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An Interview with Top National Hunt Jockey Lilly Pinchin

Lilly Pinchin has had a notable career already and she's only twenty-four: Cheltenham winners, riding out her claim... Her hard work has paid off. She can hold her head up high in the weighing room, riding with talent and determination alongside her fellow jockeys.

Lilly was the only female to ride for the late HRM The Queen over jumps. ‘It was an honour to ride High Yield, especially as it was during the last months of the Queen’s reign,’ reflects Lilly. ‘I rode him three times but sadly I never won on him.’

Lilly also knows the tough side of racing when, in April 2021, she fractured vertebrae, ribs and neck in a fall but the aforementioned determination prevailed. She kept notching up the winners until she hit the seventy-five to lose her claim last November at Fakenham on My Gift To You. Hector Javieux and Dame Du Soir have been notable winners round Cheltenham, Lilly’s local racecourse.

In December, Lilly rode under the floodlights in the main arena at the London Horse Show. A member of the green team in the Markel Jockeys’ Competition in aid of the IJF, Lilly rode with Ryan Moore, Sam Twiston-Davies, Harry Cobden and Tom Scudamore. The experience obtained back in those Pony Club days shone through and they won the competition.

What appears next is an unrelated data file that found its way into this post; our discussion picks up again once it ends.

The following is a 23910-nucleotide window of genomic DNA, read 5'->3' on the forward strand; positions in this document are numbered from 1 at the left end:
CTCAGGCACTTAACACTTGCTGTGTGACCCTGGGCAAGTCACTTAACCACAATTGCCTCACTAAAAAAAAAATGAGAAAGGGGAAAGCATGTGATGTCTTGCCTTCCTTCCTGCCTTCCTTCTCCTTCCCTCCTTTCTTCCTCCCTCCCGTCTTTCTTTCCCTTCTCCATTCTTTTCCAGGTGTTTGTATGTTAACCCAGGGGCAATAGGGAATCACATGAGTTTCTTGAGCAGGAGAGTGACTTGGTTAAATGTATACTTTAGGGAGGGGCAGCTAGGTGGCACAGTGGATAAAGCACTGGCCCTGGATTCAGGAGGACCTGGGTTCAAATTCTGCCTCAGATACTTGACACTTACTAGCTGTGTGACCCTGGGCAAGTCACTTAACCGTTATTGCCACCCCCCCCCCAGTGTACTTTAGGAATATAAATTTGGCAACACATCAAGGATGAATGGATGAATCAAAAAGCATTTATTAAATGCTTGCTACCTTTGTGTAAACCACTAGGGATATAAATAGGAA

Always looking towards the next winner, Lilly explains who have backed her... ‘Two really important yards support me,’ she explains. ‘Charlie Longsdon is where I'm based and I ride out for James Owen. He is such a clever trainer with a fantastic setup, who started to shine especially with Burdett Road.’

Lilly's parents, Darren and Nadine, are not horsey so she wasn't born into racing. Yet, growing up in the Cotswold meant Lilly had a childhood surrounded by animals, including ponies. ‘My family, especially my dad and brother, rally drive and they’re Land Rover specialists – so the competitive side is there and perhaps the love of speed,’ chuckles Lilly.